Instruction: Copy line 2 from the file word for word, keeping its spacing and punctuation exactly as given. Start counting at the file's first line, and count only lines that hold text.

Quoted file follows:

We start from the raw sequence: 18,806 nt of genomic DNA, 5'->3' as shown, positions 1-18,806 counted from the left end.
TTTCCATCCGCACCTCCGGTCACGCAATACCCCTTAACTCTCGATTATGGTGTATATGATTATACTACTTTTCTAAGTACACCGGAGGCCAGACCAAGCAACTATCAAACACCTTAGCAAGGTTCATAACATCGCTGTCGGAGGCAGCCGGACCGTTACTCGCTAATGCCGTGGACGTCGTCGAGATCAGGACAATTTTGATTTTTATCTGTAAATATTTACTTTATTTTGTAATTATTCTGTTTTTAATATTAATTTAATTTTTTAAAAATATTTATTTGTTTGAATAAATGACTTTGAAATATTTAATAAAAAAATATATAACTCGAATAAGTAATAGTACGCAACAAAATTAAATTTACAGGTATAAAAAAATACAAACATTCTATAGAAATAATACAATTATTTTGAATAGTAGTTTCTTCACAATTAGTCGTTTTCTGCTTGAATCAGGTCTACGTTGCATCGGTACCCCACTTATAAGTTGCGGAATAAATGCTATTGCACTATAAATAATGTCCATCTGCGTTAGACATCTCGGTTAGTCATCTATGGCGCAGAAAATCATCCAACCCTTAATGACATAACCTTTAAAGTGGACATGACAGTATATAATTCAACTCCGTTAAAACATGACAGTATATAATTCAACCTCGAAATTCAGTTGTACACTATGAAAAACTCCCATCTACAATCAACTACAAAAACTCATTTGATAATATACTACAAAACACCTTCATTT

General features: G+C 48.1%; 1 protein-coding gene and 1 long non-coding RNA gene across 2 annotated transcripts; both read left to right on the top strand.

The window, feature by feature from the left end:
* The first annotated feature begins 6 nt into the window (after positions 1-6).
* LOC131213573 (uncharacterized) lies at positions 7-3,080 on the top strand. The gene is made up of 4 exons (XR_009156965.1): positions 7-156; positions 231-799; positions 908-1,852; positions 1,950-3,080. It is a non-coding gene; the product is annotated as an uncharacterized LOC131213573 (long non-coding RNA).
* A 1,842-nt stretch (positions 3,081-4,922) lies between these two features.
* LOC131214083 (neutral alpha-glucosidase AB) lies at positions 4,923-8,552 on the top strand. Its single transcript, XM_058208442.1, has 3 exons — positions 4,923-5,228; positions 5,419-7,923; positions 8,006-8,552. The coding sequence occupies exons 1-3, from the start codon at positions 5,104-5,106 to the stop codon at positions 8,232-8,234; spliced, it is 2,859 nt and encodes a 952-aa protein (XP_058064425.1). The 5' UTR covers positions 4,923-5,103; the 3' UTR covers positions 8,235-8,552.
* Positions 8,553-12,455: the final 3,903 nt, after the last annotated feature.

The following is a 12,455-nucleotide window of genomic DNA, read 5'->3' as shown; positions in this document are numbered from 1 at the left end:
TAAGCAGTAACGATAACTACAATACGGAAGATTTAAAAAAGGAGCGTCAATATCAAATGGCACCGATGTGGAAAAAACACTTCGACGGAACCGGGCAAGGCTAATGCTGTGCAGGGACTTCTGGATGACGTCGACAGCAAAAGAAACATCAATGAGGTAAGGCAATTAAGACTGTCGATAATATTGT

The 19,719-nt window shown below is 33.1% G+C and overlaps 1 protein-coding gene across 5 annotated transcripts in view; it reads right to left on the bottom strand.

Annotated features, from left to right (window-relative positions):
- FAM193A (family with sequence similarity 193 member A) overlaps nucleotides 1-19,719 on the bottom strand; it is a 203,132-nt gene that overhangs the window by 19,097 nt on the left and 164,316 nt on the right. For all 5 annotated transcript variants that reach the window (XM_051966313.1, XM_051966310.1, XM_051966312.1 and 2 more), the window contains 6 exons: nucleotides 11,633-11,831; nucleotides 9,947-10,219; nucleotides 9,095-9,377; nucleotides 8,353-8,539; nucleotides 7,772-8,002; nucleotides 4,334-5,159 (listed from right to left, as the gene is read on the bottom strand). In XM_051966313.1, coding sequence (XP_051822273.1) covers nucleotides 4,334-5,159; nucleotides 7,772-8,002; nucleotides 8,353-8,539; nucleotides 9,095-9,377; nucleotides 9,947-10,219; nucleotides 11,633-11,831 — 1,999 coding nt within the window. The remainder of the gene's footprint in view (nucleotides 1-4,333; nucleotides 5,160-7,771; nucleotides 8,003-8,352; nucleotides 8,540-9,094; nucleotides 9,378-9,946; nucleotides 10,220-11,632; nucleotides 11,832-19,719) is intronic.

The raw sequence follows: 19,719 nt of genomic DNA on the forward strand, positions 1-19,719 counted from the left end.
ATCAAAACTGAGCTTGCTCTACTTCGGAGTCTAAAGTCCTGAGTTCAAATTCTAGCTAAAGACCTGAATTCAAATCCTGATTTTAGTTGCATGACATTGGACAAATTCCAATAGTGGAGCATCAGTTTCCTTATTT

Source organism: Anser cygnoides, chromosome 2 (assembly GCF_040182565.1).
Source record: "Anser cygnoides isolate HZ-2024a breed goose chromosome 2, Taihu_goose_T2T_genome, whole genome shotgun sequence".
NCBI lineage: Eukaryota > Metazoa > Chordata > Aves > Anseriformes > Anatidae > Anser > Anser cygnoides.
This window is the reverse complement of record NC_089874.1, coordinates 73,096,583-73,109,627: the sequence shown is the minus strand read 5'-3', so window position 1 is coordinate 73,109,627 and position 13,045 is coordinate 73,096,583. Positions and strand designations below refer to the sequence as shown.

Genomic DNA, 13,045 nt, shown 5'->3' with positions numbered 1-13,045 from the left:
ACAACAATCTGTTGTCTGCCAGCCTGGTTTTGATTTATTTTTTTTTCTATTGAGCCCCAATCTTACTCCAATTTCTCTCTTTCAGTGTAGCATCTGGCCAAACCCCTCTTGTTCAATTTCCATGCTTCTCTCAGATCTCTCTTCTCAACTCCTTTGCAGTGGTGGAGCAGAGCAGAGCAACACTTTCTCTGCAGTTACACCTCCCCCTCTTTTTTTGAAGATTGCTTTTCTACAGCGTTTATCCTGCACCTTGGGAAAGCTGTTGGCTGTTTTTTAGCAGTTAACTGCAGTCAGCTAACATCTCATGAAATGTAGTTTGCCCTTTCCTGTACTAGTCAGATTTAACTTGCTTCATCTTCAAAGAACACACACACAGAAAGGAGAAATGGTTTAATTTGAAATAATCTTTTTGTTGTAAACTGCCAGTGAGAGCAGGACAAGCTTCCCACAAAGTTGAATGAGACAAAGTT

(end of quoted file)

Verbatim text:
TTTCCATCCGCACCTCCGGTCACGCAATACCCCTTAACTCTCGATTATGGTGTATATGATTATACTACTTTTCTAAGTACACCGGAGGCCAGACCAAGCAACTATCAAACACCTTAGCAAGGTTCATAACATCGCTGTCGGAGGCAGCCGGACCGTTACTCGCTAATGCCGTGGACGTCGTCGAGATCAGGACAATTTTGATTTTTATCTGTAAATATTTACTTTATTTTGTAATTATTCTGTTTTTAATATTAATTTAATTTTTTAAAAATATTTATTTGTTTGAATAAATGACTTTGAAATATTTAATAAAAAAATATATAACTCGAATAAGTAATAGTACGCAACAAAATTAAATTTACAGGTATAAAAAAATACAAACATTCTATAGAAATAATACAATTATTTTGAATAGTAGTTTCTTCACAATTAGTCGTTTTCTGCTTGAATCAGGTCTACGTTGCATCGGTACCCCACTTATAAGTTGCGGAATAAATGCTATTGCACTATAAATAATGTCCATCTGCGTTAGACATCTCGGTTAGTCATCTATGGCGCAGAAAATCATCCAACCCTTAATGACATAACCTTTAAAGTGGACATGACAGTATATAATTCAACTCCGTTAAAACATGACAGTATATAATTCAACCTCGAAATTCAGTTGTACACTATGAAAAACTCCCATCTACAATCAACTACAAAAACTCATTTGATAATATACTACAAAACACCTTCATTT